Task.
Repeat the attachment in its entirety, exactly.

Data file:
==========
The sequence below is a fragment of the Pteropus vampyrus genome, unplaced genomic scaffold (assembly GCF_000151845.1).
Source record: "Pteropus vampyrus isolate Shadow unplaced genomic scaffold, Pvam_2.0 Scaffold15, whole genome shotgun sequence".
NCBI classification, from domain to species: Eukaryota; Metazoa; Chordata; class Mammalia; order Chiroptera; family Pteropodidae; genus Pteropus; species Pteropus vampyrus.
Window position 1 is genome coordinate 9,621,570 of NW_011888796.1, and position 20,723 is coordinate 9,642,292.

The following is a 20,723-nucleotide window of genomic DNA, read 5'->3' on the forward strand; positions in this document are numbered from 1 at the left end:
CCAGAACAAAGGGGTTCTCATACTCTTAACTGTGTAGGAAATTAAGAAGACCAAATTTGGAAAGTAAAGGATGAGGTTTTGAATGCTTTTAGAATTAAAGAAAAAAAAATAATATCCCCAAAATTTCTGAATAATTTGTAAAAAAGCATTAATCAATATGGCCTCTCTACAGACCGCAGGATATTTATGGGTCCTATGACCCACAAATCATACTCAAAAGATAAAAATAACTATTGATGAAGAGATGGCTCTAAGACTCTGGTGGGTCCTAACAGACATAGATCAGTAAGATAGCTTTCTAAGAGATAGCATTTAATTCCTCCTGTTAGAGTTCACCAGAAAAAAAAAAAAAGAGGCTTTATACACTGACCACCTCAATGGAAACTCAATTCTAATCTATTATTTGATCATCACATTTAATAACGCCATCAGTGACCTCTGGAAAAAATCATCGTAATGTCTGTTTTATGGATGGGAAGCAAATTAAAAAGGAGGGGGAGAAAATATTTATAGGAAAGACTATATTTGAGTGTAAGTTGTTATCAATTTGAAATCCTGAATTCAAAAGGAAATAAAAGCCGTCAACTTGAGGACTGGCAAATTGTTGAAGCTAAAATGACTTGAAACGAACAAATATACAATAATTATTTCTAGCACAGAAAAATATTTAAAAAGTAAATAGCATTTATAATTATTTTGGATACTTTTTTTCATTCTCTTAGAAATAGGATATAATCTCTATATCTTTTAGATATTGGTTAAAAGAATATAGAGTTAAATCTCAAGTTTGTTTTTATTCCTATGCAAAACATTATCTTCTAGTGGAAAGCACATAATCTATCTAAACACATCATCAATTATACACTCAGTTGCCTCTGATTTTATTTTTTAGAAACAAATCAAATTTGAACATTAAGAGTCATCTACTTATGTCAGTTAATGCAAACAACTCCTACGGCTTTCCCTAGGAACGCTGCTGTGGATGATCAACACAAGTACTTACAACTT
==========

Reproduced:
The sequence below is a fragment of the Pteropus vampyrus genome, unplaced genomic scaffold (assembly GCF_000151845.1).
Source record: "Pteropus vampyrus isolate Shadow unplaced genomic scaffold, Pvam_2.0 Scaffold15, whole genome shotgun sequence".
NCBI classification, from domain to species: Eukaryota; Metazoa; Chordata; class Mammalia; order Chiroptera; family Pteropodidae; genus Pteropus; species Pteropus vampyrus.
Window position 1 is genome coordinate 9,621,570 of NW_011888796.1, and position 20,723 is coordinate 9,642,292.

The following is a 20,723-nucleotide window of genomic DNA, read 5'->3' on the forward strand; positions in this document are numbered from 1 at the left end:
CCAGAACAAAGGGGTTCTCATACTCTTAACTGTGTAGGAAATTAAGAAGACCAAATTTGGAAAGTAAAGGATGAGGTTTTGAATGCTTTTAGAATTAAAGAAAAAAAAATAATATCCCCAAAATTTCTGAATAATTTGTAAAAAAGCATTAATCAATATGGCCTCTCTACAGACCGCAGGATATTTATGGGTCCTATGACCCACAAATCATACTCAAAAGATAAAAATAACTATTGATGAAGAGATGGCTCTAAGACTCTGGTGGGTCCTAACAGACATAGATCAGTAAGATAGCTTTCTAAGAGATAGCATTTAATTCCTCCTGTTAGAGTTCACCAGAAAAAAAAAAAAAGAGGCTTTATACACTGACCACCTCAATGGAAACTCAATTCTAATCTATTATTTGATCATCACATTTAATAACGCCATCAGTGACCTCTGGAAAAAATCATCGTAATGTCTGTTTTATGGATGGGAAGCAAATTAAAAAGGAGGGGGAGAAAATATTTATAGGAAAGACTATATTTGAGTGTAAGTTGTTATCAATTTGAAATCCTGAATTCAAAAGGAAATAAAAGCCGTCAACTTGAGGACTGGCAAATTGTTGAAGCTAAAATGACTTGAAACGAACAAATATACAATAATTATTTCTAGCACAGAAAAATATTTAAAAAGTAAATAGCATTTATAATTATTTTGGATACTTTTTTTCATTCTCTTAGAAATAGGATATAATCTCTATATCTTTTAGATATTGGTTAAAAGAATATAGAGTTAAATCTCAAGTTTGTTTTTATTCCTATGCAAAACATTATCTTCTAGTGGAAAGCACATAATCTATCTAAACACATCATCAATTATACACTCAGTTGCCTCTGATTTTATTTTTTAGAAACAAATCAAATTTGAACATTAAGAGTCATCTACTTATGTCAGTTAATGCAAACAACTCCTACGGCTTTCCCTAGGAACGCTGCTGTGGATGATCAACACAAGTACTTACAACTT